PwC Australia’s government business will become a new company called Scyne Advisory after the embattled consulting giant offloaded it to private equity firm Allegro Funds in a $1 fire sale, seeking to move on from its damaging tax leaks scandal.
Scyne is set to be fully independent of the scandal-rocked consulting firm and will take on 1750 PwC employees, Allegro said in a statement on Tuesday morning confirming the binding deal. The private equity fund said it expected to invest more than $100 million to support the business in the future.
To boost corporate governance standards, Scyne will have an independent board of directors. Former Federal Court judge Andrew Greenwood will join as non-executive director, and candidates for an independent chair, a CEO and more non-executive directors are still being interviewed, the statement said.
In the interim, 12 senior leaders of PwC’s Government Health Infrastructure and Defence (GHID) and Trust and Risk (T&R) divisions, which together make up the new company, will lead the business to minimise interruption to client work.
The new company will also establish a number of boards, including a probity, conflict and ethics subcommittee chaired by Greenwood, an audit and risk subcommittee, and a people and remuneration subcommittee.
The sale of PwC’s public sector advisory business, which includes all its work for federal and state government departments, including healthcare and education, was flagged in late June and came into effect on July 1 after the consulting firm and Allegro signed off on the terms of the deal.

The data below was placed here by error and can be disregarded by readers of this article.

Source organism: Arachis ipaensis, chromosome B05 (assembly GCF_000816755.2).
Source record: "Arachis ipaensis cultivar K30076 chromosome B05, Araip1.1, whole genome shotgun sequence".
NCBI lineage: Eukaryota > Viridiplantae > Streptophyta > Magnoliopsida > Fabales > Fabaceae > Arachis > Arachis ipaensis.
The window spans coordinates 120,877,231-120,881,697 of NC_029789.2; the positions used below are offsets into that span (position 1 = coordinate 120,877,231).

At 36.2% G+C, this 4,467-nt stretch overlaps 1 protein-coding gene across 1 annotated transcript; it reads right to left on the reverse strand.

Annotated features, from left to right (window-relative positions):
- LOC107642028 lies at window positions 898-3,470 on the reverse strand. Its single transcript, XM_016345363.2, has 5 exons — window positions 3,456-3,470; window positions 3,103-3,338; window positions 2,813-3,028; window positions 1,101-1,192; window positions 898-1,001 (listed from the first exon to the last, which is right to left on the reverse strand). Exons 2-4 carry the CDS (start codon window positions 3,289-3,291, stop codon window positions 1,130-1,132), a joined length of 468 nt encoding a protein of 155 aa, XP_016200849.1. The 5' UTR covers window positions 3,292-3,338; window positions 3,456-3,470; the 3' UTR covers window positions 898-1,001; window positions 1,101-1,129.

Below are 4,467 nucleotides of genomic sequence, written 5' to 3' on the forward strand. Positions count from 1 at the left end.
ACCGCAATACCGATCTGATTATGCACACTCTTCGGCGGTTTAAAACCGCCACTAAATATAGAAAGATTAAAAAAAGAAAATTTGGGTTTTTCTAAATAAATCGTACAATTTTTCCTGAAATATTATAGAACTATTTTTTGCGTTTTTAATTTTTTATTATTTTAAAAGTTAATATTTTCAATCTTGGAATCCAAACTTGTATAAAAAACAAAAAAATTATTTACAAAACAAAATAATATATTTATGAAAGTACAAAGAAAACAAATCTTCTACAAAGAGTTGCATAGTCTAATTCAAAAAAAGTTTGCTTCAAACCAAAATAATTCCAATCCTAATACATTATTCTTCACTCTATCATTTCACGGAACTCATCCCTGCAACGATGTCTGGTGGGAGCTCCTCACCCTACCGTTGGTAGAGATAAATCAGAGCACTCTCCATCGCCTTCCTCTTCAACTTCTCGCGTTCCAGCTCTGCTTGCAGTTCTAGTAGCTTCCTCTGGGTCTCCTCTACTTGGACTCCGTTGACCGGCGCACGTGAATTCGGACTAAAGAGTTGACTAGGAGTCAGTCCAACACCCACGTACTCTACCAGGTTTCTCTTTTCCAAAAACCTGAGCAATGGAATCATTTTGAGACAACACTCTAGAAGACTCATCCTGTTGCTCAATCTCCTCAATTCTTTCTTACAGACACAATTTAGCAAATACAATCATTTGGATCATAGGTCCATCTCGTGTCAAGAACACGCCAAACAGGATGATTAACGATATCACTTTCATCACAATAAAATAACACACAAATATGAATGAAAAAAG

Public work represented about 20 per cent of PwC’s revenue for the 2023 financial year. The transaction is expected to be completed by the end of August.
“Scyne” is Old English for “scene – meaning beautiful and bright – and the name was chosen to indicate a new dawn for the troubled government consulting business, a spokesperson said.
The company is eager to win back government clients that effectively blacklisted PwC after the scandal broke.
Scyne partner Tim Jackson, one of the 12 former PwC partners forming its interim leadership, described the business as a “start-up” intended to restore trust in public sector consulting and be governed in a conflict-free way that puts clients first.
“To be a part of a start-up that has the chance to really totally redefine consulting to the public sector in Australia I think is super exciting,” he said. “To do that with the heft of about 130-odd partners and 1500 staff is something I don’t think we’ll ever get the opportunity to do again in our lifetime.”
“Making sure that we can hand on heart say that our team are free of those conflicts is a really critical element of our business model going forward.”
Scyne will devise its own code of conduct that will build on the Australian Public Service (APS) code of conduct, which stipulates that employees must act with honesty, integrity, care, diligence and not misuse information for personal gain.
Meanwhile, its Greenwood-chaired probity, conflict and ethics subcommittee is designed to ensure that new and existing employees are not associated with PwC’s tax leaks scandal, looking at conflicts of interest in the past and people potentially associated with those to start the new firm off with “a clean slate”, said Scyne partner Tim Jackson.
Allegro co-founder Adrian Loader said the private equity firm was backing the troubled business’s new leaders and their “vision to drive real change” in the public service advisory sector.
“It’s clear there is a need for a strong and independent government advisory firm of scale in the Australian market,” he said. “Scyne Advisory will have an industry-leading governance model able to meet the requirements of the Australian government and its agencies.”
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Source: Thanks smh.com